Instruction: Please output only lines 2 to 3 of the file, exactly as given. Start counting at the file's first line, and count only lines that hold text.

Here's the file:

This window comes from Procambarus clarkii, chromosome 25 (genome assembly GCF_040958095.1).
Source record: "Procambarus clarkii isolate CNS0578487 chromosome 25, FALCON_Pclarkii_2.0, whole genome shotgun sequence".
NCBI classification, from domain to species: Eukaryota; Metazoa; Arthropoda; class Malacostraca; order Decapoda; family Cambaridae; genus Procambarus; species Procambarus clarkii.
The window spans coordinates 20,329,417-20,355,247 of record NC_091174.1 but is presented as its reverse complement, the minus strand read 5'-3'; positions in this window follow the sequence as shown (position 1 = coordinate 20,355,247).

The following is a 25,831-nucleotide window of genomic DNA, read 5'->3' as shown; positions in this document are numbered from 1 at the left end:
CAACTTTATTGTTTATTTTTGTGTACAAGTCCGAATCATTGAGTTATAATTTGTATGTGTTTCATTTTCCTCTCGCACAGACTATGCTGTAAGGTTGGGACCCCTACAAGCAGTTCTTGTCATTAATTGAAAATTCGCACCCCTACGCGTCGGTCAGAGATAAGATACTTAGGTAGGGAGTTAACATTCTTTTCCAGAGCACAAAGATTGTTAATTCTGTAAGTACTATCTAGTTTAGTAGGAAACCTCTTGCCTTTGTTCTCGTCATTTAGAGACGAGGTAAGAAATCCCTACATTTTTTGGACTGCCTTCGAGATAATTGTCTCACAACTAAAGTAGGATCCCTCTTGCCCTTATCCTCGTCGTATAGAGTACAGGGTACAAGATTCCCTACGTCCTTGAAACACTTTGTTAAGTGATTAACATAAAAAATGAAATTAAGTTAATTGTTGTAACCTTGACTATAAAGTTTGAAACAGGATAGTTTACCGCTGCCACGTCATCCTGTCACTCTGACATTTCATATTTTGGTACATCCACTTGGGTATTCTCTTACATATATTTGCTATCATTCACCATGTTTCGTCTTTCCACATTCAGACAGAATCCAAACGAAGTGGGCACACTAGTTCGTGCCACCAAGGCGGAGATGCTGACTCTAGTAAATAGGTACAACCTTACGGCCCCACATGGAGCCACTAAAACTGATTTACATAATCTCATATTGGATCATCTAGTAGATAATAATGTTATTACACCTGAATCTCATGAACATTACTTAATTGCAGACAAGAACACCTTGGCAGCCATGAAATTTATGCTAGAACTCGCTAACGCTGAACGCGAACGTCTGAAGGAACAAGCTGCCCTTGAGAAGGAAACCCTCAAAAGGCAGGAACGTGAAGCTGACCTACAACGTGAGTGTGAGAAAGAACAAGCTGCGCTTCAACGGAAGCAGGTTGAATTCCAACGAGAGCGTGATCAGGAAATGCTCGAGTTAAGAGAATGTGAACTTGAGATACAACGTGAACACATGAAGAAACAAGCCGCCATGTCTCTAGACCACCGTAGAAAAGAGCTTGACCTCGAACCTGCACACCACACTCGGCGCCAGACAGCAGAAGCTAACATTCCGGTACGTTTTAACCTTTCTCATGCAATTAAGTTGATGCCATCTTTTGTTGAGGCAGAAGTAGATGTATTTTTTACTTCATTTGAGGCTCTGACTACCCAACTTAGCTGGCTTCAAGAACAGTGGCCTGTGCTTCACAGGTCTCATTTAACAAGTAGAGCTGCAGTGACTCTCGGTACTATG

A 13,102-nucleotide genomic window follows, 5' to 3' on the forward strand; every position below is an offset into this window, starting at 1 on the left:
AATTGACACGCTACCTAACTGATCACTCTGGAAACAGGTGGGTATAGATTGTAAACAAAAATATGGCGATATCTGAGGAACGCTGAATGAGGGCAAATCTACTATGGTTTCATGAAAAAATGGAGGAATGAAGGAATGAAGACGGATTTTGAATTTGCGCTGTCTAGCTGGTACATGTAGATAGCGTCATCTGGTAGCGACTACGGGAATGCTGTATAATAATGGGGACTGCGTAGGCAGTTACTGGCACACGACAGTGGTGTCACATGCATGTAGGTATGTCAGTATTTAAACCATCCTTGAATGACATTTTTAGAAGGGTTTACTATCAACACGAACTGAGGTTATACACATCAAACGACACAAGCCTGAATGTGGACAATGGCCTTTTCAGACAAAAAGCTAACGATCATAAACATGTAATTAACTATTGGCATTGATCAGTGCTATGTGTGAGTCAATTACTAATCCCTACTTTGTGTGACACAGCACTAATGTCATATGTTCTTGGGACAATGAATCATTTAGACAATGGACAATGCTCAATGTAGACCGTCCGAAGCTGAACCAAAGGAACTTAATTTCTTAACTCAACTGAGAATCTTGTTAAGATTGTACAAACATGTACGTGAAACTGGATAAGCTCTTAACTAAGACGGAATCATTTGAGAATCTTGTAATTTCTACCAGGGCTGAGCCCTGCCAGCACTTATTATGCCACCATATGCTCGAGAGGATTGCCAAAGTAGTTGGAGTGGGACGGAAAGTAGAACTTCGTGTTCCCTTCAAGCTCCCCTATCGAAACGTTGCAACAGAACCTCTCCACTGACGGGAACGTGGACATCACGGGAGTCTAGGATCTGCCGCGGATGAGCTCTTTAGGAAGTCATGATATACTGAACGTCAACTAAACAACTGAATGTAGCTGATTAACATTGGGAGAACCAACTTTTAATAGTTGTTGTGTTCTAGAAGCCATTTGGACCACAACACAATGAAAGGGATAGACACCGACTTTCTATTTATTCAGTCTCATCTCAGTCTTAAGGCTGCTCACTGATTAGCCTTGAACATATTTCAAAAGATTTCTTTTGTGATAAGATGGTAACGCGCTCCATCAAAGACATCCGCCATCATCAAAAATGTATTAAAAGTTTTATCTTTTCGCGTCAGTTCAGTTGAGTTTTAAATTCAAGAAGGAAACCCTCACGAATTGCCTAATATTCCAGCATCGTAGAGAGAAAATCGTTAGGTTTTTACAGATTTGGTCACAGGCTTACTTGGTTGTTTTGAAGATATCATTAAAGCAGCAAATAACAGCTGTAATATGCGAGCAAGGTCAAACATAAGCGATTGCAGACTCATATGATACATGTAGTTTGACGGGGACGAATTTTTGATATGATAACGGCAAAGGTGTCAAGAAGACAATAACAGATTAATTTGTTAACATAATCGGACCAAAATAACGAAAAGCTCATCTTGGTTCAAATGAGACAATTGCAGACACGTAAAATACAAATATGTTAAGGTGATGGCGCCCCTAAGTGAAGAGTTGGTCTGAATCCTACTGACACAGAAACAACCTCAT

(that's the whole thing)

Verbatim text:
Source record: "Procambarus clarkii isolate CNS0578487 chromosome 25, FALCON_Pclarkii_2.0, whole genome shotgun sequence".
NCBI classification, from domain to species: Eukaryota; Metazoa; Arthropoda; class Malacostraca; order Decapoda; family Cambaridae; genus Procambarus; species Procambarus clarkii.